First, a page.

By Leah Zak | The Playlist January 18, 2011 at 6:27AM
New Shorts From Kirsten Dunst, Sam Taylor-Wood & More
As any cinephile will note, women have been sitting in the director's chair since the inception of filmmaking itself, but it seems only recently that their voices have become more numerous-- and more, dare we say, bankable. High profile names such as Kathryn Bigelow and Sofia Coppola are garnering more attention in Hollywood, with Bigelow even becoming the first female to ever win the Oscar for Best Director at the ceremony last year. But the truth is, women filmmakers have as many voices to bring to the table as their male counterparts, the philosophy it would appear, behind the American Cinemateque's "Focus on Female Filmmakers" program, an annual event at the Egyptian Theatre in Hollywood. The night was an eclectic collection of short films by women directors, ranging from documentary, to dance, to animation to biblical re-tellings.
During a brief Q&A following the screening, three of the filmmakers spoke about the inspiration for their films, as well as the just do it, or as director Shawneé Gibbs put it, the "Nike Approach" for filmmakers looking to make it in a changing industry. "I'm watching a lot of young directors at the moment who are making their own way," noted Amy Ephron, a seasoned writer and producer, "It's a very interesting time, the truth is film is turning into the music business right now and if you know a lot of talented people who are willing to work as hard as you are.... if you want to succeed nothing can stop you." Documentarian Kate Lain agreed, "you just do it, you explore the world around you and your interests." A change in the business of getting films made could lead to a more diverse offering of voices in cinema, and if the Cinemateque's program was any indication, that's a good thing.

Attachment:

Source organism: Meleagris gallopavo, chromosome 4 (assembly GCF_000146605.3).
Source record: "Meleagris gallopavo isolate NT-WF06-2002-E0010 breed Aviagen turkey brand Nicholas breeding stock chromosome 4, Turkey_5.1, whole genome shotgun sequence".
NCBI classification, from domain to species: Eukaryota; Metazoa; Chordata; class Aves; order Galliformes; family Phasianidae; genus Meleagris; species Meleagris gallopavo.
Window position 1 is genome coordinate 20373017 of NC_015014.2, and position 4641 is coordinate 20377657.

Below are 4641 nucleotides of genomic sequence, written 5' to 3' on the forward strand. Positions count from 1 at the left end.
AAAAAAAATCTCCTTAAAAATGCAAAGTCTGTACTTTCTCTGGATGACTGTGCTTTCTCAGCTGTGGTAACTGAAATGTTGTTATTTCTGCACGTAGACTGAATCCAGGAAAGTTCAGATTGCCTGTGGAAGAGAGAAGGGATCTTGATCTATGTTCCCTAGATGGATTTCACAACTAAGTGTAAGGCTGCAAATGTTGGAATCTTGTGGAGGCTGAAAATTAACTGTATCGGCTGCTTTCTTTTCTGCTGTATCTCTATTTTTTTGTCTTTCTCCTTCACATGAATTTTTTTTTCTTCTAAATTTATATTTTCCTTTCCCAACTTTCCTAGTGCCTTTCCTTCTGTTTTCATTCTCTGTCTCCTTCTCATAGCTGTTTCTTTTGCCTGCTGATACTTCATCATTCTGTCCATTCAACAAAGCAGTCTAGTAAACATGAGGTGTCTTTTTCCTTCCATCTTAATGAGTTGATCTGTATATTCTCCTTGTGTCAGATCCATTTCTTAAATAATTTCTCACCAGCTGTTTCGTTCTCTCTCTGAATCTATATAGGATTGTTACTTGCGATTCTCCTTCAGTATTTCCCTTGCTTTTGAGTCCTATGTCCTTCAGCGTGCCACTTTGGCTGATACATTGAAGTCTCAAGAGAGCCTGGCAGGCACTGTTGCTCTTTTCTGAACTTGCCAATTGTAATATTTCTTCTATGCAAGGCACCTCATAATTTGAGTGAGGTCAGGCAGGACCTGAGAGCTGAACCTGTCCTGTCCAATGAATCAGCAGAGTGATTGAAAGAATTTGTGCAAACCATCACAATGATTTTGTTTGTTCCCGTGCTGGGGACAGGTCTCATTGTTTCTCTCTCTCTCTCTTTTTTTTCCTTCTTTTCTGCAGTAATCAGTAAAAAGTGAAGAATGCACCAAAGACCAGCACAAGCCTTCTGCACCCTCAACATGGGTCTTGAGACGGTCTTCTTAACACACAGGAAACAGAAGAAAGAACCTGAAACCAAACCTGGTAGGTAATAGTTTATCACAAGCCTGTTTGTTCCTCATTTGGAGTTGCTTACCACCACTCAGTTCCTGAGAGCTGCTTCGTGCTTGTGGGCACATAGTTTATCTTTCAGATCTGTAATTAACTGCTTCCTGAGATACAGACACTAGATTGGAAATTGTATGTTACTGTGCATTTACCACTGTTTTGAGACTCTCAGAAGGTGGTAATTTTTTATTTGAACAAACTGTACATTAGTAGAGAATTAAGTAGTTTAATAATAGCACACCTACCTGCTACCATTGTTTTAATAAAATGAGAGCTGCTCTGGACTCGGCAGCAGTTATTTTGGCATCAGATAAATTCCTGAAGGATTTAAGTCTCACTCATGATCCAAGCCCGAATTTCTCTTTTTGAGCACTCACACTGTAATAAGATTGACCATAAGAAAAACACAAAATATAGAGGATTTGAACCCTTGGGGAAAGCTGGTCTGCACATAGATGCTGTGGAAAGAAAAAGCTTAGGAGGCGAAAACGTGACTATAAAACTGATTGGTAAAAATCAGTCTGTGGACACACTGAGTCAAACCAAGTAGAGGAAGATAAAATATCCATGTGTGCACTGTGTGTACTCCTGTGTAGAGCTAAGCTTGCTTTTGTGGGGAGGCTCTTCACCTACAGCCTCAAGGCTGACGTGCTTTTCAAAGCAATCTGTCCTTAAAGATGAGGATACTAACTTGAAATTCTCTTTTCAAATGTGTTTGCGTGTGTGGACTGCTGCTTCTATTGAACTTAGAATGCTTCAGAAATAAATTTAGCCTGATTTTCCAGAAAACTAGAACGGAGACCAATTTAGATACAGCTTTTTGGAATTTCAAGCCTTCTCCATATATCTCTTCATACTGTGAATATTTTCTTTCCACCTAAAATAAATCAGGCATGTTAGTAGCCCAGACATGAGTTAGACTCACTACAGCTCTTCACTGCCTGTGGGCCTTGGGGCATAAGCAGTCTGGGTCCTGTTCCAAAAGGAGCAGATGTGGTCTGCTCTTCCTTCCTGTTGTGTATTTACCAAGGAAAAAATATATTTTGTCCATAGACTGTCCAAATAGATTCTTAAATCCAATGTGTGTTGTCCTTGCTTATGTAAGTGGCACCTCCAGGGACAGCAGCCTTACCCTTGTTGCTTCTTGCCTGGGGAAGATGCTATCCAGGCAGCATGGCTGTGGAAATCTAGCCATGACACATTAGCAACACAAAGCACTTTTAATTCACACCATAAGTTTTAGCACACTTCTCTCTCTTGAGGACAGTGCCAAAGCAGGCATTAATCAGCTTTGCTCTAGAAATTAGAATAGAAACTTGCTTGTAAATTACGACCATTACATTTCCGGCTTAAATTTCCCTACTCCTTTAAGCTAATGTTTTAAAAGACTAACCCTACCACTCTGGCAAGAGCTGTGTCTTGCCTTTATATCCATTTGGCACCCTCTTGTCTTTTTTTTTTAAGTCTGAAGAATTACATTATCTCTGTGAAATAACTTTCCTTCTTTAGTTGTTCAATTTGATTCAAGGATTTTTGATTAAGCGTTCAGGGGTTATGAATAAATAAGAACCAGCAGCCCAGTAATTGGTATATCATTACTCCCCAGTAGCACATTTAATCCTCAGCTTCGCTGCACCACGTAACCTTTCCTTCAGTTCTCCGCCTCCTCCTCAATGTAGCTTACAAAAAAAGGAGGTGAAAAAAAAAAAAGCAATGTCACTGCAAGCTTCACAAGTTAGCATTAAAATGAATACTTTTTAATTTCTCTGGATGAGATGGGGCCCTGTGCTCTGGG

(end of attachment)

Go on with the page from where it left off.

Most of these films have made their way around the festival circuit -- many picking up numerous awards along the way -- but if you haven't had the caught one yet, seek them out. We've got a brief summary of the films screened at the event below with video provided when available, and some you might see cropping up in a shorts collection or at a film festival near you.
"Eleanor's Catch" - dir. Cleo Madison
Made in 1918, the evening began with a look back at the historical presence of women in film with writer/director/actress Cleo Madison's short silent film "Eleanor's Catch." A comedy-caper with a twist ending, the drama was appropriately amplified with the addition of a live score. Program organizers invited musician Marika Tjelios to play accompaniment to the short in a performance that exemplified the true impact soundtrack can have on storytelling.
"Backseat Bingo" - dir Liz Blazer
The juxtaposition of a real interview, recreated visually in animation might seem like a contradiction to the heart of documentary storytelling, but the nuances and mannerisms that animation can highlight, can really add an additional layer to the story being told, and "Backseat Bingo" is no exception. Funny and charming but underscored by a looming sense of mortality, Liz Blazer's interviews are a peek into the world of retirement communities, where as one resident puts it "there's not much time for independence." Fortunately for you, Blazer has uploaded the short to her Vimeo account, watch it below: